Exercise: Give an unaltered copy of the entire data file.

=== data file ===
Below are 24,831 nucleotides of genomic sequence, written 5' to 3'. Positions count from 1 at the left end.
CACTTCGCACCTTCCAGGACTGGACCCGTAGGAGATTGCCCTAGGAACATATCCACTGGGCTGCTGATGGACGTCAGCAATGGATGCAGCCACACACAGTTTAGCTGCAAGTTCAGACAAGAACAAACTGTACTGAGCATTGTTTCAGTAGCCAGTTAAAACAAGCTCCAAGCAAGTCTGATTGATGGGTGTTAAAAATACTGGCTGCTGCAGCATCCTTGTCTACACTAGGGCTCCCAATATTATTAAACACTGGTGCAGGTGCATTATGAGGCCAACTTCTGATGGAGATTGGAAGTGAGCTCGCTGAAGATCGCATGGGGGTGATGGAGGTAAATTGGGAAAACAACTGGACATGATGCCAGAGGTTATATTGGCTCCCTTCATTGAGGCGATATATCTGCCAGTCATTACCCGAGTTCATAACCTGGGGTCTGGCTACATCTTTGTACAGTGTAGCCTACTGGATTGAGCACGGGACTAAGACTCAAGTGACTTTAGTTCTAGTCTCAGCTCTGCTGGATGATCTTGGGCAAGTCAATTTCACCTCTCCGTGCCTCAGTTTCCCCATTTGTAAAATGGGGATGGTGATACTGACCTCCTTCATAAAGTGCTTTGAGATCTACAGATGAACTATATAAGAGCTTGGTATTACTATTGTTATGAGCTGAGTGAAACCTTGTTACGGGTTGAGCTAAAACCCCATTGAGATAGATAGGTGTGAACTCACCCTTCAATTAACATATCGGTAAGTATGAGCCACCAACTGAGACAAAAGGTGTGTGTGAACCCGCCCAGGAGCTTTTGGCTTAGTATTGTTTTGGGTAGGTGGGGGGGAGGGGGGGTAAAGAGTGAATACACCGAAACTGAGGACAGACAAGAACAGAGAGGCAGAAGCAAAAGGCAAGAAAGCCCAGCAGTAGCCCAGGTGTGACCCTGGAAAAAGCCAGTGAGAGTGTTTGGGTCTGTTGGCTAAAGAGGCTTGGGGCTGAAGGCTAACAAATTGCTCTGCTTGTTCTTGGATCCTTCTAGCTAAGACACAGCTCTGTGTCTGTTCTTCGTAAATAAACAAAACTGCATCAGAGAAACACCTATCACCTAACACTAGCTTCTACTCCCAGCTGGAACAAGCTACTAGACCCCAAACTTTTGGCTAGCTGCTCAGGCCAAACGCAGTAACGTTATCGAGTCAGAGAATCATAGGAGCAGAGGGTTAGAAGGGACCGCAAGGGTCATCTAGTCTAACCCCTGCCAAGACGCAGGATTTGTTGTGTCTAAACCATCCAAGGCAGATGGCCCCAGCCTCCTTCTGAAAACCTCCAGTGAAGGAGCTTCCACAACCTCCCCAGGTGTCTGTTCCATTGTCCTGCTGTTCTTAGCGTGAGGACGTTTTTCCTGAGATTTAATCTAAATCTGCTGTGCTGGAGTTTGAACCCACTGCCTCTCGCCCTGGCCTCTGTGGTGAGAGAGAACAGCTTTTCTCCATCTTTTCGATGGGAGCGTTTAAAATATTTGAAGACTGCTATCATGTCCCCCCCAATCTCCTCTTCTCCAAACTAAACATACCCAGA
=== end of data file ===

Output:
Below are 24,831 nucleotides of genomic sequence, written 5' to 3'. Positions count from 1 at the left end.
CACTTCGCACCTTCCAGGACTGGACCCGTAGGAGATTGCCCTAGGAACATATCCACTGGGCTGCTGATGGACGTCAGCAATGGATGCAGCCACACACAGTTTAGCTGCAAGTTCAGACAAGAACAAACTGTACTGAGCATTGTTTCAGTAGCCAGTTAAAACAAGCTCCAAGCAAGTCTGATTGATGGGTGTTAAAAATACTGGCTGCTGCAGCATCCTTGTCTACACTAGGGCTCCCAATATTATTAAACACTGGTGCAGGTGCATTATGAGGCCAACTTCTGATGGAGATTGGAAGTGAGCTCGCTGAAGATCGCATGGGGGTGATGGAGGTAAATTGGGAAAACAACTGGACATGATGCCAGAGGTTATATTGGCTCCCTTCATTGAGGCGATATATCTGCCAGTCATTACCCGAGTTCATAACCTGGGGTCTGGCTACATCTTTGTACAGTGTAGCCTACTGGATTGAGCACGGGACTAAGACTCAAGTGACTTTAGTTCTAGTCTCAGCTCTGCTGGATGATCTTGGGCAAGTCAATTTCACCTCTCCGTGCCTCAGTTTCCCCATTTGTAAAATGGGGATGGTGATACTGACCTCCTTCATAAAGTGCTTTGAGATCTACAGATGAACTATATAAGAGCTTGGTATTACTATTGTTATGAGCTGAGTGAAACCTTGTTACGGGTTGAGCTAAAACCCCATTGAGATAGATAGGTGTGAACTCACCCTTCAATTAACATATCGGTAAGTATGAGCCACCAACTGAGACAAAAGGTGTGTGTGAACCCGCCCAGGAGCTTTTGGCTTAGTATTGTTTTGGGTAGGTGGGGGGGAGGGGGGGTAAAGAGTGAATACACCGAAACTGAGGACAGACAAGAACAGAGAGGCAGAAGCAAAAGGCAAGAAAGCCCAGCAGTAGCCCAGGTGTGACCCTGGAAAAAGCCAGTGAGAGTGTTTGGGTCTGTTGGCTAAAGAGGCTTGGGGCTGAAGGCTAACAAATTGCTCTGCTTGTTCTTGGATCCTTCTAGCTAAGACACAGCTCTGTGTCTGTTCTTCGTAAATAAACAAAACTGCATCAGAGAAACACCTATCACCTAACACTAGCTTCTACTCCCAGCTGGAACAAGCTACTAGACCCCAAACTTTTGGCTAGCTGCTCAGGCCAAACGCAGTAACGTTATCGAGTCAGAGAATCATAGGAGCAGAGGGTTAGAAGGGACCGCAAGGGTCATCTAGTCTAACCCCTGCCAAGACGCAGGATTTGTTGTGTCTAAACCATCCAAGGCAGATGGCCCCAGCCTCCTTCTGAAAACCTCCAGTGAAGGAGCTTCCACAACCTCCCCAGGTGTCTGTTCCATTGTCCTGCTGTTCTTAGCGTGAGGACGTTTTTCCTGAGATTTAATCTAAATCTGCTGTGCTGGAGTTTGAACCCACTGCCTCTCGCCCTGGCCTCTGTGGTGAGAGAGAACAGCTTTTCTCCATCTTTTCGATGGGAGCGTTTAAAATATTTGAAGACTGCTATCATGTCCCCCCCAATCTCCTCTTCTCCAAACTAAACATACCCAGA